in what was once someone’s office on Rothschild Boulevard.

We decide to keep looking, sure

we will find an apartment that fulfills

our limited funds and our enormous dream.


A Palestinian and an Israeli are talking.

The Palestinian complains: “Oy

I’ve got so many problems coming up—

we’re going to have a state so we have to start

paying taxes, fines, all those burdens we’ve managed to escape.”

“You’ve got problems? We’ve been facing them for years!”

“Yes, but with you the end is in sight!”




Even a truly empty flat is not tabula rasa.

Even if the furnishing and photos have been cleared,

The windows and shades drawn

from the Tel Aviv hum, and the cats are asleep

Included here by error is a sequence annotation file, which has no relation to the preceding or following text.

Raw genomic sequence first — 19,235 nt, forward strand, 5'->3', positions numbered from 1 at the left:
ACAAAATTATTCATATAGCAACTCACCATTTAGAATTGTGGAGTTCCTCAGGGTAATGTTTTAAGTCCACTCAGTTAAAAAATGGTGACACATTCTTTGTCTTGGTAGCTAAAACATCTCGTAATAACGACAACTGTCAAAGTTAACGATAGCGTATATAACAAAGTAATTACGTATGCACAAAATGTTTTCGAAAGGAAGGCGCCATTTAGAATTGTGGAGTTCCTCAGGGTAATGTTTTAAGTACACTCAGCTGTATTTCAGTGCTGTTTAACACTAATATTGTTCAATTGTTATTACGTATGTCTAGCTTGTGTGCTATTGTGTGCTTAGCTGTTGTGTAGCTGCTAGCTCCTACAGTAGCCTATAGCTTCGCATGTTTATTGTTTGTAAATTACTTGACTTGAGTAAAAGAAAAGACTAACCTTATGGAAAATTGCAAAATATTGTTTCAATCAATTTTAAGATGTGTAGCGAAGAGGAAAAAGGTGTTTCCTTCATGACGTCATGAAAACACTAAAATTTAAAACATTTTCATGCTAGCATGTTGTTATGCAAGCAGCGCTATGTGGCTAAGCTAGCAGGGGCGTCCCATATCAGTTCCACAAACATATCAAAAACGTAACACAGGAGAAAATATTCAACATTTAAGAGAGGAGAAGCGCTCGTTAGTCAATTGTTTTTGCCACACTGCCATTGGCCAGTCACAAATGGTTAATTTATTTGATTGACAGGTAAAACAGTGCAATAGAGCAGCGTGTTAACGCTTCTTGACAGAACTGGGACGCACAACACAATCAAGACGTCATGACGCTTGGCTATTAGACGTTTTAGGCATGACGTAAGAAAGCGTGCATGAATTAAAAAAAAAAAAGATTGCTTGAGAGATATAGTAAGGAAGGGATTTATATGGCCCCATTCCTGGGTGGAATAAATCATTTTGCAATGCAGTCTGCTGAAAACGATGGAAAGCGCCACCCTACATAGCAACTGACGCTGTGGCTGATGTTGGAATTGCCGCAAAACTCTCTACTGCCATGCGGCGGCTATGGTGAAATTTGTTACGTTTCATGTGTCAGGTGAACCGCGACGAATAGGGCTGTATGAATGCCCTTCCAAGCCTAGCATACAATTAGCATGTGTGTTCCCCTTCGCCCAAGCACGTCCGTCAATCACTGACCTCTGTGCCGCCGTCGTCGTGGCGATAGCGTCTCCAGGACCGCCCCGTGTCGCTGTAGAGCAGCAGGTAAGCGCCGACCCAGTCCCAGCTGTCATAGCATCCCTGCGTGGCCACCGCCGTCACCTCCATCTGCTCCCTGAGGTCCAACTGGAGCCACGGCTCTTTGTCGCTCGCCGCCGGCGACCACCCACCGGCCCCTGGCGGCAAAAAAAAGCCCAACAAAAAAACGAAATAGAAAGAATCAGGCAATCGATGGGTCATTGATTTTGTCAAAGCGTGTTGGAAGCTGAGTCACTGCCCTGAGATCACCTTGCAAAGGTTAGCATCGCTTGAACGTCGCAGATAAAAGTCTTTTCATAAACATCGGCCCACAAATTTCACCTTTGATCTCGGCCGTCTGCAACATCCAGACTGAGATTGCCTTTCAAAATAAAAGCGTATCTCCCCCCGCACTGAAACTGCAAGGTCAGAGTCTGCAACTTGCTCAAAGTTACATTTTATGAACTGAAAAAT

for the day, under the jasmine, under the bougainvillea,

on the other side of the date tree,

there is still

something of the sand of the beach, the red clay

from beneath the sidewalks, the earth

that first created the human form.




Even the ceilings look like they’ve been beaten down.

The dust of plaster long gone stills fills the air,

and everything metal has been gnawed green by the sea.

We glide gingerly through the rooms

careful not to touch the knobs, the jams,

the window hanging on one creaky hinge

to the booming voice of the Indian-accented Agent.

“Look how much you can do here, knock down this wall,

close that balcony, replacing the lighting, change the door

and you’ve got a palace!”

It’s his usual shtik, but today I listen.

For some reason it seems possible.

Maybe because he’s fasting

in memory of the destruction of the Temple

and the exile of the Jews and his voice is clearer

I want to hear.


To see Sali Ariel's moving drawings of Tel Aviv click here